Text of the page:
·         ‘Working through’ and ‘awkward poetics’ in Second Generation poetry’ for Critical Survey 20:2 (Special issue on Holocaust Poetry), pp.18-30.

·         ‘Holocaust Theory?’ in Teaching Holocaust Literature and Film (London: Palgrave, 2008) eds. Robert Eaglestone and Barry Langford, 1-14, 28-36.

·         ‘Derrida and the Legacies of the Holocaust’ Derrida’s Legacies (London: Routledge, 2008), eds. Robert Eaglestone and Simon Glendinning, 66-75


·         ‘The age of reason is over…an age of fury was dawning’: Contemporary Anglo-American fiction and terror in Wasifiri 22: 2 (2007) 19-22.

·         ‘Transition, ‘Hard’ Theory and disciplinary consciousness’ for International Journal of Adolescence and Youth 14: 1 (2007). 31-42


·         ‘Philosophy’s Metaphors: Dennett, Midgley, Derrida’ in Literature and Philosophy ed. David Rudrum (Basingstoke: Palgrave, 2006) pp. 194-203.

·         ‘Unpacking Theory’ in English: The Condition of the Subject ed. Philip Martin (Basingstoke, Palgrave 2006), pp. 161-167.

·         Salman Rushdie: paradox and truth’ in British Fiction Today: Critical Essays eds. Rod Mengham and Philip Tew (London: Continuum, 2006), pp. 91-102.



I have spoken at conferences and universities in the USA, Germany, Belgium, Sweden, Ireland, Denmark, Hungary and Poland, as well as at public events, conferences and universities in the UK. In 2009, I was a fellow at The Flemish Academic Centre for Science and the Arts in Brussels.




I teach EN2324 Debates in Contemporary Literary Theory; EN 3106 Literature and Philosophy; EN3510 Special Author Salman Rushdie and on PY1001 Basic Problems in Philosophy.


In 2009/10 I will be teaching a new course on Literature, Atrocity and Genocide.


I also teach on the MA Literatures of Modernity, where I teach British and American contemporary fiction and on the MA in Holocaust Studies, where I teach Representing the Holocaust in British and American Literature and Post-Holocaust Philosophy.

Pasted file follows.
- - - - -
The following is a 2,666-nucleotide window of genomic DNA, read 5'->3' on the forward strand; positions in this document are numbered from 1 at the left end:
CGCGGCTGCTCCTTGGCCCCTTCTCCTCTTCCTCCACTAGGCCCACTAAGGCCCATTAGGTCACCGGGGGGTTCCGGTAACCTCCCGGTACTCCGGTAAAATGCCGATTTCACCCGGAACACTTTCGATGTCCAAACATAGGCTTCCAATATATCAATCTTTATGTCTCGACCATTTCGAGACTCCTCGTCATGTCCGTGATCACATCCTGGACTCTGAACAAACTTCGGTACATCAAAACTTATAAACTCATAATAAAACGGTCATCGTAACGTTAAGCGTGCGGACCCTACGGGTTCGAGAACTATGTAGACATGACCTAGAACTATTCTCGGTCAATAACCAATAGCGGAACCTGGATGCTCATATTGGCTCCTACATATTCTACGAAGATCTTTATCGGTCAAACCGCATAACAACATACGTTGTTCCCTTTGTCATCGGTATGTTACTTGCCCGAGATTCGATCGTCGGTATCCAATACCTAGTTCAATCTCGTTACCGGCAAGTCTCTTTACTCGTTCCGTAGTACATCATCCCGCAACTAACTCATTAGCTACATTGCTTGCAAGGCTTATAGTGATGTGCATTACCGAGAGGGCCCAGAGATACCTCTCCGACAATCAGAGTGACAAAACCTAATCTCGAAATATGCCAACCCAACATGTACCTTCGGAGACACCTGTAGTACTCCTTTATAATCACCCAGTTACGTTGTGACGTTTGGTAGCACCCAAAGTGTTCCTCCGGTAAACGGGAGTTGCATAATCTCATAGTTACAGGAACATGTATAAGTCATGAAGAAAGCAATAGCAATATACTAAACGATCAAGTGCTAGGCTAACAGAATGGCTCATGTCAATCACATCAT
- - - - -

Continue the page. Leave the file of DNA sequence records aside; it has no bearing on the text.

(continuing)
I am Fellow of the Higher Education Academy.



Routledge Critical Thinkers

I am series editor of Routledge Critical Thinkers.

The series aims to provide a comprehensive introduction or ‘first point of call’ for specific critical thinkers and to provide crucial orientation for students and others to equip, enable and encourage them to read the original works. Please feel free to contact me with a suggestion for a subject or an author and if you feel you might like to contribute to this series or would like more information, please contact me.

To date, there are 38 volumes in the series, including three second editions, with more under contract: the series has sold over 140,000 copies world-wide. Several books in the series have been translated into Korean and Persian.

Routledge Critical Thinkers Homepage


Other Activities

I regularly speak at public events, most recently:

·         ‘Understanding the Holocaust Today’: a major public event at the Imperial Wear Museum on Holocaust Memorial Day, 2010.

·         LCASE  Inside/out event: ‘Contemporary Attitudes to the Holocaust’

·         Speaker at Hay Literary Festival, ‘How the light gets in’, Institute of Art and Ideas (May 2009)

·         SPILL theatre festival, public salon on ‘Complexity’, Soho, London (April 2009)

·         ‘Learning Jargonese’ at Battle of Ideas (Institute of Ideas annual conference, 2008)

I am a Literary Advisor to the British Council; I am on the Executive committee of the Forum for European Philosophy and am a consultant for the Qualifications and Curriculum Development Agency.



I have supervised 3 phds to successful completion:

·         Dr Iain Morland, ‘Ethics, narrative, medical science and intersex’ (2005)

·         Dr Nicole Gyulay, ‘Religion in the Post-colonial novel’ (2006)

·         Dr Katy Iddiols ‘Language and violence in J. M. Coetzee’ (2009).

I am currently the supervisor of four PhD students, working on: contemporary British fiction and the pastoral; theories of Jewish identity; the 9/11 novel; madness and contemporary fiction.


I welcome applications from potential PhD students in any of the areas of my expertise.



Page created by Professor  Robert Eaglestone

Last updated 22/03/2010